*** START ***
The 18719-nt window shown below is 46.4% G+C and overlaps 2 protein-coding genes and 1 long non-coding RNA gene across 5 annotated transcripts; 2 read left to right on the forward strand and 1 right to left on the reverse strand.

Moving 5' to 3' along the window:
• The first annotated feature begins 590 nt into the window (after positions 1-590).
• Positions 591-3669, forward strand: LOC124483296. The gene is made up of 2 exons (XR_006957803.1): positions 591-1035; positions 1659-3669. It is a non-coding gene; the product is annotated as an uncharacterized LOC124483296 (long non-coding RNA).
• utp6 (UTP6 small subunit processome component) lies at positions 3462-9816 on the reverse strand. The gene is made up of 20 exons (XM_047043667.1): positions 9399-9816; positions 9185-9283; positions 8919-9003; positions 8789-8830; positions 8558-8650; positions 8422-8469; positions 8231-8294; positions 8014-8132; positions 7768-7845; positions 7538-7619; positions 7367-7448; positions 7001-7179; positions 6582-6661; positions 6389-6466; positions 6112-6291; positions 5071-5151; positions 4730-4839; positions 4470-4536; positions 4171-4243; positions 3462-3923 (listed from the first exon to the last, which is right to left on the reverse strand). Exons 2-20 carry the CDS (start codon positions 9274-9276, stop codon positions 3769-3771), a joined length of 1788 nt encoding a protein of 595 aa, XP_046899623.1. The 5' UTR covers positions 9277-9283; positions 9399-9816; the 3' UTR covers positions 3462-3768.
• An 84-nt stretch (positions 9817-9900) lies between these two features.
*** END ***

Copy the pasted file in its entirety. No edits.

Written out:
The 18719-nt window shown below is 46.4% G+C and overlaps 2 protein-coding genes and 1 long non-coding RNA gene across 5 annotated transcripts; 2 read left to right on the forward strand and 1 right to left on the reverse strand.

Moving 5' to 3' along the window:
• The first annotated feature begins 590 nt into the window (after positions 1-590).
• Positions 591-3669, forward strand: LOC124483296. The gene is made up of 2 exons (XR_006957803.1): positions 591-1035; positions 1659-3669. It is a non-coding gene; the product is annotated as an uncharacterized LOC124483296 (long non-coding RNA).
• utp6 (UTP6 small subunit processome component) lies at positions 3462-9816 on the reverse strand. The gene is made up of 20 exons (XM_047043667.1): positions 9399-9816; positions 9185-9283; positions 8919-9003; positions 8789-8830; positions 8558-8650; positions 8422-8469; positions 8231-8294; positions 8014-8132; positions 7768-7845; positions 7538-7619; positions 7367-7448; positions 7001-7179; positions 6582-6661; positions 6389-6466; positions 6112-6291; positions 5071-5151; positions 4730-4839; positions 4470-4536; positions 4171-4243; positions 3462-3923 (listed from the first exon to the last, which is right to left on the reverse strand). Exons 2-20 carry the CDS (start codon positions 9274-9276, stop codon positions 3769-3771), a joined length of 1788 nt encoding a protein of 595 aa, XP_046899623.1. The 5' UTR covers positions 9277-9283; positions 9399-9816; the 3' UTR covers positions 3462-3768.
• An 84-nt stretch (positions 9817-9900) lies between these two features.